It is no secret that sexual violence and particularly sexual violence against women is something that plagues today’s society.
It is something that always catches my eye in the news, be it through the Brock Turner case, the Warwick University rape chat scandal, or the #MeToo movement, but it is not something that I have ever spent time looking into academically or otherwise.
I wanted to write this post because, as a young female university student, the statistics aren’t just numbers, they’re friends, colleagues, course mates. When I read the statistics I automatically think of specific people, specific events, specific stories. There are numerous reports out there that paint the picture in an aptly terrifying light, but I guess I am writing this because I believe that the more people know about this “epidemic” the more chance we have at changing it.
Whilst the statistics vary depending on what study you look at, they all tell a similar story, that an appalling percentage of female university students experienced some sort of sexual violence during their studies, and that only a minority reported it. The study by Revolt Sexual Assault, which surveyed 4500 students, across more than 150 institutions, found that 70% of female students had experienced sexual violence at university, yet only 1 in 10 reported it to either their institution or the police. Even more shockingly, only 2% of respondents felt able to report it and were satisfied with the reporting procedure.
But what happens when you do have the courage to report your experience to your university? One student from the University of Cambridge decided to report her supervisor for sending her inappropriate sexual messages, despite being advised by numerous parties not to file a complaint. She requested to give her evidence behind a screen during the hearing, something that is common practice in courts, however, the university refused, forcing her to sit just meters away from the supervisor she was giving evidence against. Whilst her complaint was upheld, his punishment was to write a four-sentence apology letter and sign a no-contact agreement. But there was a catch – the no-contact agreement saw that the student was banned from entering certain university buildings, whilst the perpetrator was allowed to remain at the university.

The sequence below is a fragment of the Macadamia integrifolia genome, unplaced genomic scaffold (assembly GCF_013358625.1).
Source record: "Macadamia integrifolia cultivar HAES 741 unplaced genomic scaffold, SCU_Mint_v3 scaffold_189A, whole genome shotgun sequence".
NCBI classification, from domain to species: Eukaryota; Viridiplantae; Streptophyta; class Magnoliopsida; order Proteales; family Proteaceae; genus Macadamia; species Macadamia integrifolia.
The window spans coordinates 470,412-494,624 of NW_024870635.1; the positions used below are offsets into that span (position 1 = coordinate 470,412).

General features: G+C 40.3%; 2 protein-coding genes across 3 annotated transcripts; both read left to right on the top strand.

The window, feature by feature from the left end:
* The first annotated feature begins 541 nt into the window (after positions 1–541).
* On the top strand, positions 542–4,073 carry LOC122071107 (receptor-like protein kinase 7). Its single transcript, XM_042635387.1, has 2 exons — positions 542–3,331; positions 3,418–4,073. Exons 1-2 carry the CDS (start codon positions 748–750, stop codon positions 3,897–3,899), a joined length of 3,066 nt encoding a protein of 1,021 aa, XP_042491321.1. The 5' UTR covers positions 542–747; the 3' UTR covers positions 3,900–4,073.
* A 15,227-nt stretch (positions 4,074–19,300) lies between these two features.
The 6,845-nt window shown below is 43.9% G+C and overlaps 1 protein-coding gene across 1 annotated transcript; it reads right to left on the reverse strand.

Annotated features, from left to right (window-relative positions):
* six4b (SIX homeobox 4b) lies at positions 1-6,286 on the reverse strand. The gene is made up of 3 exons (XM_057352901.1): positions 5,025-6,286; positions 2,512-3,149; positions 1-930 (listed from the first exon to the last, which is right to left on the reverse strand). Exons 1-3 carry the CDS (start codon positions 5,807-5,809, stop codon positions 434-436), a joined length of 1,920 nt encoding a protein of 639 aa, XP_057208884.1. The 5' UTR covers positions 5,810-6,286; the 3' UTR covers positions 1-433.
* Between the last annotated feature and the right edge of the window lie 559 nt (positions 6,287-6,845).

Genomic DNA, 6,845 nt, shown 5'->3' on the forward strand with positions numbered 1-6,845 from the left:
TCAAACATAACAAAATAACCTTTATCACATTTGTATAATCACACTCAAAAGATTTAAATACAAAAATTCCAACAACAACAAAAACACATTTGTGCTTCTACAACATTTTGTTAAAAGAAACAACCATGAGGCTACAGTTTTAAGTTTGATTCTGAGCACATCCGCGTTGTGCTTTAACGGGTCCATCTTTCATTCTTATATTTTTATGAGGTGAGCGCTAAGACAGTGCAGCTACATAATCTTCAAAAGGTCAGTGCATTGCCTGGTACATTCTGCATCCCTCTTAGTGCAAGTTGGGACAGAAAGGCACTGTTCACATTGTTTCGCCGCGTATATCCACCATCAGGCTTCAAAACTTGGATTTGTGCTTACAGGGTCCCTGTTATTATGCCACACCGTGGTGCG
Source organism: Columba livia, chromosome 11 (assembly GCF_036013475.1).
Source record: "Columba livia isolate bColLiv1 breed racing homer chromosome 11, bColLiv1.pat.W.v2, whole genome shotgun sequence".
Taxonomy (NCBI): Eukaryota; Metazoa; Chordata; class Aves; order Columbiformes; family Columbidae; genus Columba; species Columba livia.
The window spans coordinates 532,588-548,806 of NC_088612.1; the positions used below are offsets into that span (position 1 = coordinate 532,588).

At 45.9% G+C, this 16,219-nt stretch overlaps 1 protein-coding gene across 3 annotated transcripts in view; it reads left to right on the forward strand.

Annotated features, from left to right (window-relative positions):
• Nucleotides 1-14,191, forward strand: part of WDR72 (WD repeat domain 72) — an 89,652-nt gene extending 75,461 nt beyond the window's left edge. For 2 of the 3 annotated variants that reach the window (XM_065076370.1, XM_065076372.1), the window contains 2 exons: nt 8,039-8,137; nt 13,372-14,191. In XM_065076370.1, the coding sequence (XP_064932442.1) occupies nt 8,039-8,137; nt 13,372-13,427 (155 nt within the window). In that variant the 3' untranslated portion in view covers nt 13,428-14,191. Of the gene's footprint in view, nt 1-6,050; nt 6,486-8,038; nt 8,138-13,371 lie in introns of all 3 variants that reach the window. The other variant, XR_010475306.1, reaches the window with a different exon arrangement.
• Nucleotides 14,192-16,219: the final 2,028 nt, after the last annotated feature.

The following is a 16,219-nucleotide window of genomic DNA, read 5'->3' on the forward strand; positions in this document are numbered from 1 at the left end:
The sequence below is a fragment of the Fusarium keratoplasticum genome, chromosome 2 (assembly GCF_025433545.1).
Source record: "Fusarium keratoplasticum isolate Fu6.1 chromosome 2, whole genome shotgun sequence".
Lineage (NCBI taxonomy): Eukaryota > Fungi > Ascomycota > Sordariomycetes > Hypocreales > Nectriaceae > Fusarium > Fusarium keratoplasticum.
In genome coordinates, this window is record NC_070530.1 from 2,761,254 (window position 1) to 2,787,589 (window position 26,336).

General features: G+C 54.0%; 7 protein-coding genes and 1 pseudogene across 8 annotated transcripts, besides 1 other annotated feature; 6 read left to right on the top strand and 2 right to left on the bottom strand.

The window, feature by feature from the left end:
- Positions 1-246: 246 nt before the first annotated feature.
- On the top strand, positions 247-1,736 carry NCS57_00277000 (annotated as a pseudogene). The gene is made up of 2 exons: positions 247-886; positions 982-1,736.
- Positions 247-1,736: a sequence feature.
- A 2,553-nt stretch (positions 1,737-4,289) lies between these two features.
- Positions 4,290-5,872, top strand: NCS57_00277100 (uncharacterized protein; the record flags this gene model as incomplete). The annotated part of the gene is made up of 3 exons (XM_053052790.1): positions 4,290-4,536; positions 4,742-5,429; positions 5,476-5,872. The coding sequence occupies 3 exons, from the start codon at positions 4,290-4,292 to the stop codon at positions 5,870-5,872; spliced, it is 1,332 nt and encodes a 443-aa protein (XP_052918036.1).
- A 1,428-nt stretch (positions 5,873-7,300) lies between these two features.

78% of people surveyed believe that people generally blame the victim in sexual violence and harassment cases.
If the trauma of sexual violence and harassment wasn’t enough, the studies show that it has knock-on effects on both education and mental health. 1 in 4 of those surveyed started skipping lectures after their assault, whilst 16% suspended their studies or dropped out of university completely. A study by the National Union of Students further found that over one third experienced anxiety and depression as a result, and 7% attempted to end their own lives.
In regards to the future, the responsibility lies with the individual universities. They have a duty to encourage and support victims of sexual violence in reporting their experiences. They have a duty to combat this culture of terror that presides in their institutions. They have a duty to challenge the behaviour of the accused and take proportionate action.
It’s time that universities start putting the welfare and wellbeing of their students above their reputations, it’s time for change.
If you have been affected by any of the topics mentioned within this post, and you wish to speak to someone, there is help available from The Lincolnshire Rape Crisis, Mind, and The Survivors Trust. Alternatively, you can speak to someone in person by attending a drop-in session at the university’s Wellbeing Centre – these run on weekdays from 12pm-2pm and on Thursdays from 5pm-7pm.
You can also report the incident by going to the police, or you can also use the University of Lincoln’s sexual misconduct online reporting tool.